To save one life is as if to save the world.

- The Talmud

A College Student’s Story of Survival

Paula Opheim Milliner, Indianapolis, IN – 20 at time of event (2004)

Paula OpheimFor most college students facing their 21st birthday, plans for celebration and exciting thoughts for experiencing new places and people are the common theme. Unfortunately in my case, thoughts of survival and whether I was ever going to maintain a normal lifestyle at 20 were at the forefront of my contemplations. At the age of 15, I was diagnosed with Hypertrophic Cardiomyopathy, a disease that is rare to most, but commonly runs in my family. Like most young teenagers I didn’t really think anything of it or that it would actually have a significant effect on my life. Surely, it wouldn’t put me in the hospital until I was in the 60’s.

I was proven utterly wrong when in 2004, one week before my 21st birthday, I woke up in the ICU. I had only remembered waking up early that morning and going for my usual run to the campus rec center. My mom told me about the news of what had happened and I was shocked and scared.

I had apparently collapsed while on my way, and luckily for me, I had collapsed in front of a campus cop patrolling the area. As he called for help, I was administered CPR and when the EMTs arrived, my heart started to go into ventricular fibrillation (sudden cardiac arrest). After one shock from their automatic defibrillator, I was revived and sent to the hospital to be treated. After one week of being at the hospital, I was sent home with an ICD and told to decrease my activity significantly.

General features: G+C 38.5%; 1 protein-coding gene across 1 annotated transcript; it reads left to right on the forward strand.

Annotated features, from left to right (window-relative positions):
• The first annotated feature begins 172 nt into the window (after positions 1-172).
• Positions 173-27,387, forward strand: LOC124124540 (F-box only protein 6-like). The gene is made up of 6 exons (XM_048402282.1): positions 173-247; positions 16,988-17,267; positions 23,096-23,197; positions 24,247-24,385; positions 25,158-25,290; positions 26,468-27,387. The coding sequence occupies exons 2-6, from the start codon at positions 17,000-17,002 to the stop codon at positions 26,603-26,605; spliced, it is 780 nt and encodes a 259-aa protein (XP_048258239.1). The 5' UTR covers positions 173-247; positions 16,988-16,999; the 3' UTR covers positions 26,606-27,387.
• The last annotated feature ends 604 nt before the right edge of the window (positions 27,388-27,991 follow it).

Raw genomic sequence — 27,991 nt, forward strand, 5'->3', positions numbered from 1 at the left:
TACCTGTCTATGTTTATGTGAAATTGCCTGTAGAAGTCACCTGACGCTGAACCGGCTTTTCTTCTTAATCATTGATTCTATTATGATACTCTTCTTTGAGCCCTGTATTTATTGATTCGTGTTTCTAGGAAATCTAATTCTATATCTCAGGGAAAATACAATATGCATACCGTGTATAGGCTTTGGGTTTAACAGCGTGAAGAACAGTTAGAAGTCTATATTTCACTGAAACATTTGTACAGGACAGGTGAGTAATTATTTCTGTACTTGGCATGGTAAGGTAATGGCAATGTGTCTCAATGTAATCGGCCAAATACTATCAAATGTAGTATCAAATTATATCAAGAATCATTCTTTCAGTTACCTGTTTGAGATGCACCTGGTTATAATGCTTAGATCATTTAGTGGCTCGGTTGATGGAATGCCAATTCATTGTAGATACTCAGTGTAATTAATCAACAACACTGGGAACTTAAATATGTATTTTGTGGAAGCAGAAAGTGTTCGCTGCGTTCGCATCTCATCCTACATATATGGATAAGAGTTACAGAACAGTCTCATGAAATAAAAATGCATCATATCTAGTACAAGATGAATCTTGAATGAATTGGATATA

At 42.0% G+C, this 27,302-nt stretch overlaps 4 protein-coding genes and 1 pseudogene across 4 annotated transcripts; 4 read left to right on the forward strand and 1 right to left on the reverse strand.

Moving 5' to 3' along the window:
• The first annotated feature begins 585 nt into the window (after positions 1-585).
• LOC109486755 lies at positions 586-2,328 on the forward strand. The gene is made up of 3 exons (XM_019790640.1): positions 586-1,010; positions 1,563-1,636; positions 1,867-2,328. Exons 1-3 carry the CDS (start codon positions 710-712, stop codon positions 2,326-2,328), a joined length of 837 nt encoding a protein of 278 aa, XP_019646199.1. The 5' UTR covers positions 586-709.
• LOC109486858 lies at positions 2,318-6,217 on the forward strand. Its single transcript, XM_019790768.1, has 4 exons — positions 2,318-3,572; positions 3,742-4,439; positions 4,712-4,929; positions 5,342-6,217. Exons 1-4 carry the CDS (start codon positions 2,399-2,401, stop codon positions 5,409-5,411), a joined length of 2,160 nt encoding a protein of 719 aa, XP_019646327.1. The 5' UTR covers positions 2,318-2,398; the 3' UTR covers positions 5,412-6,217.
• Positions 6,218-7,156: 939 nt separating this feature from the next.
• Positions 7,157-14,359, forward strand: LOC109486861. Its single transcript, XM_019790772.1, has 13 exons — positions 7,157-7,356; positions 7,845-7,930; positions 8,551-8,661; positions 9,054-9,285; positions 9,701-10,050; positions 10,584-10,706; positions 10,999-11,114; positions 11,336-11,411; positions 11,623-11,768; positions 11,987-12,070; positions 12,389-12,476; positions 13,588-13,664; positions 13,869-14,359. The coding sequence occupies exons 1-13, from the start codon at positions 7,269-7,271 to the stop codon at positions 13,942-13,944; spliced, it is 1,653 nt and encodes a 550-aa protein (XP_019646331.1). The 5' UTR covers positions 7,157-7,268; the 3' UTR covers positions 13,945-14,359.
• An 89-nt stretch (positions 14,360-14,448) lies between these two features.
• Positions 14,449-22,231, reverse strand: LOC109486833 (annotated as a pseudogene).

For me, as a young survivor and person living with a chronic disease, I had an incredibly hard time accepting what had happened to me and what I was meant to live with.

The time after the events were definitely the hardest ones for me to face. But after a couple of years of adjusting, and unfortunate shocks from my ICD, I have learned to embrace who I am and the state I have been given. I think back and thank God often for saving my life.

And now as I enter the healthcare field as a pharmacist, I know I can identify with my patients and understand their feelings and fears. It is a blessing for life, and even more so, a blessing to have opportunities to make differences in other peoples’ lives with my story.”

-Paula (Opheim) Milliner in her own words